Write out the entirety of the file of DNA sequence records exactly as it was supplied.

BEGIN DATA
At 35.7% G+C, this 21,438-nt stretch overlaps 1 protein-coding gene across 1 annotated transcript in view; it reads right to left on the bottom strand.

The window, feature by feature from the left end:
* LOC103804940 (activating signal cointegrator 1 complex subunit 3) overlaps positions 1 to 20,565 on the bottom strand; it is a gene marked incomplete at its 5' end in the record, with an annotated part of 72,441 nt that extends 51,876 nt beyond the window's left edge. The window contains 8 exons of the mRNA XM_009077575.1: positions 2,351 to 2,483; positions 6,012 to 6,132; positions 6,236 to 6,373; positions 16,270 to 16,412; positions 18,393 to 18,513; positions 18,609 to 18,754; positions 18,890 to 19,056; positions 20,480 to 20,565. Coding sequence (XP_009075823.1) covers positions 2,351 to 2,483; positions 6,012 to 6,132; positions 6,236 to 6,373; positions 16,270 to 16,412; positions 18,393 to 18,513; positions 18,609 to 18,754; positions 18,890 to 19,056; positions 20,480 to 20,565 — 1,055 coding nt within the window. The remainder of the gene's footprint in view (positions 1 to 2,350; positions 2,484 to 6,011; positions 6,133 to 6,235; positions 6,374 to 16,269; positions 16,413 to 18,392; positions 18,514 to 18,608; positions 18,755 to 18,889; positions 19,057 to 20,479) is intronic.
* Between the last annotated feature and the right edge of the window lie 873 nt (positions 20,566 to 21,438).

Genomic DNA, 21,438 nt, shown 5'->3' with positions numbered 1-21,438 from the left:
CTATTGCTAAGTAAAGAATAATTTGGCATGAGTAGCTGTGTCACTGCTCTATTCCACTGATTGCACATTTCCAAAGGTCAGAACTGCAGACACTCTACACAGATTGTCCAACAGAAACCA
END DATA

At 35.7% G+C, this 21,438-nt stretch overlaps 1 protein-coding gene across 1 annotated transcript in view; it reads right to left on the bottom strand.

The window, feature by feature from the left end:
* LOC103804940 (activating signal cointegrator 1 complex subunit 3) overlaps positions 1 to 20,565 on the bottom strand; it is a gene marked incomplete at its 5' end in the record, with an annotated part of 72,441 nt that extends 51,876 nt beyond the window's left edge. The window contains 8 exons of the mRNA XM_009077575.1: positions 2,351 to 2,483; positions 6,012 to 6,132; positions 6,236 to 6,373; positions 16,270 to 16,412; positions 18,393 to 18,513; positions 18,609 to 18,754; positions 18,890 to 19,056; positions 20,480 to 20,565. Coding sequence (XP_009075823.1) covers positions 2,351 to 2,483; positions 6,012 to 6,132; positions 6,236 to 6,373; positions 16,270 to 16,412; positions 18,393 to 18,513; positions 18,609 to 18,754; positions 18,890 to 19,056; positions 20,480 to 20,565 — 1,055 coding nt within the window. The remainder of the gene's footprint in view (positions 1 to 2,350; positions 2,484 to 6,011; positions 6,133 to 6,235; positions 6,374 to 16,269; positions 16,413 to 18,392; positions 18,514 to 18,608; positions 18,755 to 18,889; positions 19,057 to 20,479) is intronic.
* Between the last annotated feature and the right edge of the window lie 873 nt (positions 20,566 to 21,438).

Genomic DNA, 21,438 nt, shown 5'->3' with positions numbered 1-21,438 from the left:
CTATTGCTAAGTAAAGAATAATTTGGCATGAGTAGCTGTGTCACTGCTCTATTCCACTGATTGCACATTTCCAAAGGTCAGAACTGCAGACACTCTACACAGATTGTCCAACAGAAACCA